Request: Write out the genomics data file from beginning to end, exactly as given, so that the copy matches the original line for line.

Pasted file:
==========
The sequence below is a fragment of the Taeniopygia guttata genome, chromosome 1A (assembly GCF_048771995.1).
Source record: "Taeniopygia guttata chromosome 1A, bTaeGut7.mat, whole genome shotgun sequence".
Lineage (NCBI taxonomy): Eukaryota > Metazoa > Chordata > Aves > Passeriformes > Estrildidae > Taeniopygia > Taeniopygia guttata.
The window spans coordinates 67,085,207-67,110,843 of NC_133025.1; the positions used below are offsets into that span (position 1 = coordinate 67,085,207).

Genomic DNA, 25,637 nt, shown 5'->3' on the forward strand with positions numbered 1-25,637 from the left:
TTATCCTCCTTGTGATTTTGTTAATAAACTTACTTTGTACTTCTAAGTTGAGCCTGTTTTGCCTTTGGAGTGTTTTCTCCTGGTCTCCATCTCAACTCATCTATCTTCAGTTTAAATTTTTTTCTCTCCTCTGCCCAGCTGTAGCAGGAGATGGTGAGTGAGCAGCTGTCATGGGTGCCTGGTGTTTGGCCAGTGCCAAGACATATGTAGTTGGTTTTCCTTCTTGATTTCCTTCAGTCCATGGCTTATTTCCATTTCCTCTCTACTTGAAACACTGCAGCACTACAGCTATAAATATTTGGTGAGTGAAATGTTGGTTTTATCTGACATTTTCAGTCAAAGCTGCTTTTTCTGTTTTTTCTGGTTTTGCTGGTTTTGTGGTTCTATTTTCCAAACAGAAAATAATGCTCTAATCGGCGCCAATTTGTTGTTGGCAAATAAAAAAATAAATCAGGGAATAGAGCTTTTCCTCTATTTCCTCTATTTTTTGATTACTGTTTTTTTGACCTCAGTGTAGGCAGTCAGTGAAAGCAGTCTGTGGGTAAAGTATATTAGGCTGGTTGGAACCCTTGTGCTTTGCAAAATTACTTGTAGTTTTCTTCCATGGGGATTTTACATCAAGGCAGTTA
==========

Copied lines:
The sequence below is a fragment of the Taeniopygia guttata genome, chromosome 1A (assembly GCF_048771995.1).
Source record: "Taeniopygia guttata chromosome 1A, bTaeGut7.mat, whole genome shotgun sequence".
Lineage (NCBI taxonomy): Eukaryota > Metazoa > Chordata > Aves > Passeriformes > Estrildidae > Taeniopygia > Taeniopygia guttata.
The window spans coordinates 67,085,207-67,110,843 of NC_133025.1; the positions used below are offsets into that span (position 1 = coordinate 67,085,207).

Genomic DNA, 25,637 nt, shown 5'->3' on the forward strand with positions numbered 1-25,637 from the left:
TTATCCTCCTTGTGATTTTGTTAATAAACTTACTTTGTACTTCTAAGTTGAGCCTGTTTTGCCTTTGGAGTGTTTTCTCCTGGTCTCCATCTCAACTCATCTATCTTCAGTTTAAATTTTTTTCTCTCCTCTGCCCAGCTGTAGCAGGAGATGGTGAGTGAGCAGCTGTCATGGGTGCCTGGTGTTTGGCCAGTGCCAAGACATATGTAGTTGGTTTTCCTTCTTGATTTCCTTCAGTCCATGGCTTATTTCCATTTCCTCTCTACTTGAAACACTGCAGCACTACAGCTATAAATATTTGGTGAGTGAAATGTTGGTTTTATCTGACATTTTCAGTCAAAGCTGCTTTTTCTGTTTTTTCTGGTTTTGCTGGTTTTGTGGTTCTATTTTCCAAACAGAAAATAATGCTCTAATCGGCGCCAATTTGTTGTTGGCAAATAAAAAAATAAATCAGGGAATAGAGCTTTTCCTCTATTTCCTCTATTTTTTGATTACTGTTTTTTTGACCTCAGTGTAGGCAGTCAGTGAAAGCAGTCTGTGGGTAAAGTATATTAGGCTGGTTGGAACCCTTGTGCTTTGCAAAATTACTTGTAGTTTTCTTCCATGGGGATTTTACATCAAGGCAGTTA